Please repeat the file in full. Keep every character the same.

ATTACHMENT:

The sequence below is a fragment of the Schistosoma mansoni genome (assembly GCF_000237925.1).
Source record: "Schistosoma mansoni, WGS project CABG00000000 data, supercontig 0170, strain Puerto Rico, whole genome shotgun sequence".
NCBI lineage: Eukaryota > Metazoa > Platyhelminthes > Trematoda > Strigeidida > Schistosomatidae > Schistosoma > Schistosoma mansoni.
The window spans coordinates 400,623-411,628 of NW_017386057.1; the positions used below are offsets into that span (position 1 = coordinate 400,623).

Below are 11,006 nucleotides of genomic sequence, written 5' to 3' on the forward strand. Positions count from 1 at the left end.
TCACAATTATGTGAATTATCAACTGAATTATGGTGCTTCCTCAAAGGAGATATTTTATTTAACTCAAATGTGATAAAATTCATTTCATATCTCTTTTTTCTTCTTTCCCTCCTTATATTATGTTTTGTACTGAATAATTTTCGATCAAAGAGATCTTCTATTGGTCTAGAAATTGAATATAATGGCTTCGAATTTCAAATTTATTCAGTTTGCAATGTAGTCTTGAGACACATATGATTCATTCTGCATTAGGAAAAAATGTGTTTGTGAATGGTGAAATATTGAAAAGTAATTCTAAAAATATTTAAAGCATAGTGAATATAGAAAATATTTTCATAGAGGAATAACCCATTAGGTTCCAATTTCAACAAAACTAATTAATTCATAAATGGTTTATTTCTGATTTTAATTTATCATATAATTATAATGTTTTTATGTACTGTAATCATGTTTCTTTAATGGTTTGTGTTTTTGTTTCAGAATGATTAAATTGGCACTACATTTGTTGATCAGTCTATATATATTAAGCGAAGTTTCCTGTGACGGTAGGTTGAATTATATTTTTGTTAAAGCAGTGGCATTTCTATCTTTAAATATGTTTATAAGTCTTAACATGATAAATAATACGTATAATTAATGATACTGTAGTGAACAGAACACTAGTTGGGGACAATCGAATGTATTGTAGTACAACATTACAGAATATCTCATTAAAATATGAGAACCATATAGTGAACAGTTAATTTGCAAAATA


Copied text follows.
The sequence below is a fragment of the Schistosoma mansoni genome (assembly GCF_000237925.1).
Source record: "Schistosoma mansoni, WGS project CABG00000000 data, supercontig 0170, strain Puerto Rico, whole genome shotgun sequence".
NCBI lineage: Eukaryota > Metazoa > Platyhelminthes > Trematoda > Strigeidida > Schistosomatidae > Schistosoma > Schistosoma mansoni.
The window spans coordinates 400,623-411,628 of NW_017386057.1; the positions used below are offsets into that span (position 1 = coordinate 400,623).

Below are 11,006 nucleotides of genomic sequence, written 5' to 3' on the forward strand. Positions count from 1 at the left end.
TCACAATTATGTGAATTATCAACTGAATTATGGTGCTTCCTCAAAGGAGATATTTTATTTAACTCAAATGTGATAAAATTCATTTCATATCTCTTTTTTCTTCTTTCCCTCCTTATATTATGTTTTGTACTGAATAATTTTCGATCAAAGAGATCTTCTATTGGTCTAGAAATTGAATATAATGGCTTCGAATTTCAAATTTATTCAGTTTGCAATGTAGTCTTGAGACACATATGATTCATTCTGCATTAGGAAAAAATGTGTTTGTGAATGGTGAAATATTGAAAAGTAATTCTAAAAATATTTAAAGCATAGTGAATATAGAAAATATTTTCATAGAGGAATAACCCATTAGGTTCCAATTTCAACAAAACTAATTAATTCATAAATGGTTTATTTCTGATTTTAATTTATCATATAATTATAATGTTTTTATGTACTGTAATCATGTTTCTTTAATGGTTTGTGTTTTTGTTTCAGAATGATTAAATTGGCACTACATTTGTTGATCAGTCTATATATATTAAGCGAAGTTTCCTGTGACGGTAGGTTGAATTATATTTTTGTTAAAGCAGTGGCATTTCTATCTTTAAATATGTTTATAAGTCTTAACATGATAAATAATACGTATAATTAATGATACTGTAGTGAACAGAACACTAGTTGGGGACAATCGAATGTATTGTAGTACAACATTACAGAATATCTCATTAAAATATGAGAACCATATAGTGAACAGTTAATTTGCAAAATA